Oasis photo at wBPC

Oasis Petroleum will be exiting the Permian and focusing more on the Bakken. The company was among production companies at the recent Williston Basin Petroleum Conference in Bismarck.

Oasis Petroleum is selling its Permian position for less than half the price it paid to enter the play.

In 2017, Oasis announced it was acquiring 20,300 net acres in the Delaware Basin for $946 million, an average $46,000 per acre in cost. At the time, analysts said that was the highest price paid for a position in the Permian. Now, however, the company will sell the assets for a little more than half that price, at a potential consideration of $481 million.

In a business update Friday, CEO Danny Brown said that the Permian position was a good asset, but that opportunities for Oasis to build meaningful scale around it had dwindled due to consolidation around it.

“As we’ve discussed before, we believe size and scale are extremely important as we need to drive more volumes over lower costs to improve operating efficiency and returns on capital, and unfortunately we just did not see a reasonable pathway to build the scale and vision when we entered the Permian Basin,” Brown said. “Given this difficulty, we explored alternatives and are happy with the valuation we are receiving.”

The Permian divestment is the second major transaction announced by Oasis in recent days. It follows the announcement of a $745 million acquisition of Diamondback’s QEP assets in the Bakken, which added 95,000 acres to the company’s existing Bakken Portfolio. The new acquisition added about two year’s worth of Tier One drilling inventory, and brings the company’s holdings to around 500,000 acres.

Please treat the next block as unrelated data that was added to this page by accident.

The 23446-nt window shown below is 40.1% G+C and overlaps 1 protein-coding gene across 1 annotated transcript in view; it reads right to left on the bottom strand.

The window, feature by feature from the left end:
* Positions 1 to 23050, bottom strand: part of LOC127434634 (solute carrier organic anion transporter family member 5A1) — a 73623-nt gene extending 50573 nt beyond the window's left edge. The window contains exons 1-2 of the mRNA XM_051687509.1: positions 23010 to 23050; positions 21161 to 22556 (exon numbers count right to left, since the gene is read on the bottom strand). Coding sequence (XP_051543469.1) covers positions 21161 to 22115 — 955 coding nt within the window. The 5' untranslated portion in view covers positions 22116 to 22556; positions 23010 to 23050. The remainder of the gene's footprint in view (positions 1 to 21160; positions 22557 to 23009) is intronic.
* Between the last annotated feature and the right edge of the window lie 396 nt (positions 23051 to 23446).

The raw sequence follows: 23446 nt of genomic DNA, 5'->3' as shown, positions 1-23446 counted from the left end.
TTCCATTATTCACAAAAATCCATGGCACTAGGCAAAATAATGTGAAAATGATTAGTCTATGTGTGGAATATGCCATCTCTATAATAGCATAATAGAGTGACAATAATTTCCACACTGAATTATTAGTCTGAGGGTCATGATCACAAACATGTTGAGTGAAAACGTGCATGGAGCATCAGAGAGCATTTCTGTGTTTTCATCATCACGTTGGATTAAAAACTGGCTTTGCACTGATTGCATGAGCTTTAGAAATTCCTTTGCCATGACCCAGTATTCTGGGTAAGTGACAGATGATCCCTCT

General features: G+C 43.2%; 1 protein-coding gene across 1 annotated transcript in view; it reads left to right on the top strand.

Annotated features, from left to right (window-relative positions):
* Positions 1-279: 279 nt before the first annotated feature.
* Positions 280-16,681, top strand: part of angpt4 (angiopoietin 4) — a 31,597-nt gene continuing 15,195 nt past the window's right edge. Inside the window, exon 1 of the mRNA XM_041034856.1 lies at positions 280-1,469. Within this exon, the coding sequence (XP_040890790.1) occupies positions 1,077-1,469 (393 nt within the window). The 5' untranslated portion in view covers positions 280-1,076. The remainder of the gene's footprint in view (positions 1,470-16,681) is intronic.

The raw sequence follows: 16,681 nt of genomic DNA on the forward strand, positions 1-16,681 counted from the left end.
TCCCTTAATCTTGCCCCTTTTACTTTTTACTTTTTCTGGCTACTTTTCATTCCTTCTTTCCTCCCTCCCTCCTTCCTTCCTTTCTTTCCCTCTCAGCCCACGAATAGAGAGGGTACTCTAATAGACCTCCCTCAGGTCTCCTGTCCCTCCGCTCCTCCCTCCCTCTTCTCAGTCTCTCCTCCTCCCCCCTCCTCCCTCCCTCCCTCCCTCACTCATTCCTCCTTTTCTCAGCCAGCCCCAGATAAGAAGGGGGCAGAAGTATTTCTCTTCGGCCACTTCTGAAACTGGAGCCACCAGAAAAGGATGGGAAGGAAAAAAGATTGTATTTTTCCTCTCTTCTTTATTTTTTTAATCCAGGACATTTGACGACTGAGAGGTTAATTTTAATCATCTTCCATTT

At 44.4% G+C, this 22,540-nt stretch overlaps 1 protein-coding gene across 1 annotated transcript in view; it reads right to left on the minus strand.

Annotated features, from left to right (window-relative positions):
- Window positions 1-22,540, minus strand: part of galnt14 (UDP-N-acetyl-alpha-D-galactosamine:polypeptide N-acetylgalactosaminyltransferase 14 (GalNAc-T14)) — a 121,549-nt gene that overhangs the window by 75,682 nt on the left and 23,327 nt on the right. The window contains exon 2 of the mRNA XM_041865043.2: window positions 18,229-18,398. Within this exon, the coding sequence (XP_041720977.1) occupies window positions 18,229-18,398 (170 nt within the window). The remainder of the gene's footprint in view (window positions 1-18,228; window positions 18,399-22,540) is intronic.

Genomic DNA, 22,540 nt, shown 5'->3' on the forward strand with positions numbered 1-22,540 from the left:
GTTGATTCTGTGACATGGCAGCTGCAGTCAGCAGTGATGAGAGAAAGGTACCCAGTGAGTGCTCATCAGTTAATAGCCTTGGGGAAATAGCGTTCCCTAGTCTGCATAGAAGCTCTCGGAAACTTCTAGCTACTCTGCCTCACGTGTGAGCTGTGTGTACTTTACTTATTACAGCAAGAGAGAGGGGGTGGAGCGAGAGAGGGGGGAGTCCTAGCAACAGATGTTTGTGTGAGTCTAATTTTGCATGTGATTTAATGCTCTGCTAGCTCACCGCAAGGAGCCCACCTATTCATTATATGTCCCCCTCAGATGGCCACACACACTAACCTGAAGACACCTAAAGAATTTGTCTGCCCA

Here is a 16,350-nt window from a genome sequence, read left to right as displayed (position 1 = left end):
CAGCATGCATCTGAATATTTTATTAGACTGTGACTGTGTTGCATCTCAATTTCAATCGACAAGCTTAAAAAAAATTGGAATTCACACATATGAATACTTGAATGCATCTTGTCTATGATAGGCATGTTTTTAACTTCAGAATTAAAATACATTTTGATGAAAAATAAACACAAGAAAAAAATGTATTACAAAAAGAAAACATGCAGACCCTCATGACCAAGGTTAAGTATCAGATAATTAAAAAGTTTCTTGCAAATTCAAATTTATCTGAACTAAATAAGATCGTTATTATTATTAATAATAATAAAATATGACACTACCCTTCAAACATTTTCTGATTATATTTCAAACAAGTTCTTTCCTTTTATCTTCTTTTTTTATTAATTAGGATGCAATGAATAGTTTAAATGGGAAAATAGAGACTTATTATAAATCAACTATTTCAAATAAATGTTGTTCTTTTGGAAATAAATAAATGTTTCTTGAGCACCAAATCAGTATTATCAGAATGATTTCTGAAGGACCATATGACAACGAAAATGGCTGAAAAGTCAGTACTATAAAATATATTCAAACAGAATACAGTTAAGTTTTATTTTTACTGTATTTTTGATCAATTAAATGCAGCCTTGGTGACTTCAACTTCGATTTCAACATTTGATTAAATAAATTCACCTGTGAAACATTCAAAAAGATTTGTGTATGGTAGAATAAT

The transactions are attractive when considered together, Brown said.

“When you look at this in aggregate, and net out the two transactions we’re picking up production for less than $15,000 per flowing barrel and EBITDA for 1.7 times,” he said. “Of course there are many ways to look at a transaction and another of those would be to apply specific values for producing barrels and ascribe the rest of the inventory. So in that scenario, if you assume $30,000 per flowing barrel, based on our Q 1 production, that leaves $265 million for inventory.”

These figures assume WTI remains $60 or above in 2023, 2024 and 2025, Brown acknowledged, for up to three $25 million earn-out payments.

“But, if we find ourselves in a sub-$60 world, we’ll be just as happy with the consideration we received,” he aded.

The deal also puts Oasis on a path to zero net debt by mid-2022, Chief Financial Officer Michael Lu said. Hedges have also been layered into the deal.

“So overall, we’ll have great liquidity under our revolver, and an increased ability to return cash to our shareholders net for the two deals and, as a reminder, we recently announced that we plan to increase our fixed quarterly dividend by 33% to 50 cents per share after the Williston acquisition closes,” he added. “We also recently announced $100 million share buyback program, and we’ll continue to explore more ways to get cash return to our shareholders. “

Associated midstream assets in the Permian, meanwhile, including Panther Devco, will remain with Oasis Midstream Partners, which is anticipating increased activity by the new operator. That potentially makes the sale almost immediately accretive to OMP.

The increased activity and the shifting of internal capital will ultimately allow more cash to be focused in Williston, as well as returned to Oasis shareholders, improving the company’s reinvestment rate with minimal impact to ongoing exploration and development.

The sale of the Permian assets is supposed to close in June, but will more likely to close in July, company officials said. Third quarter volume guidance will be updated during the company’s planned earnings call in August. The effective date of the sale, however, is April 1. Any downward impact to third quarter volumes will be offset by an upward adjustment to the purchase price.

The company plans to hold its production “flatish” going forward, and it will continue to look at operating practices that improve Bakken economics, including bigger fracs and longer laterals. Indian Hills, for example, will be moving to 3-mille laterals. Economies of scale are also helping Oasis negotiate better deals with vendors, helping further lower per unit costs of production.

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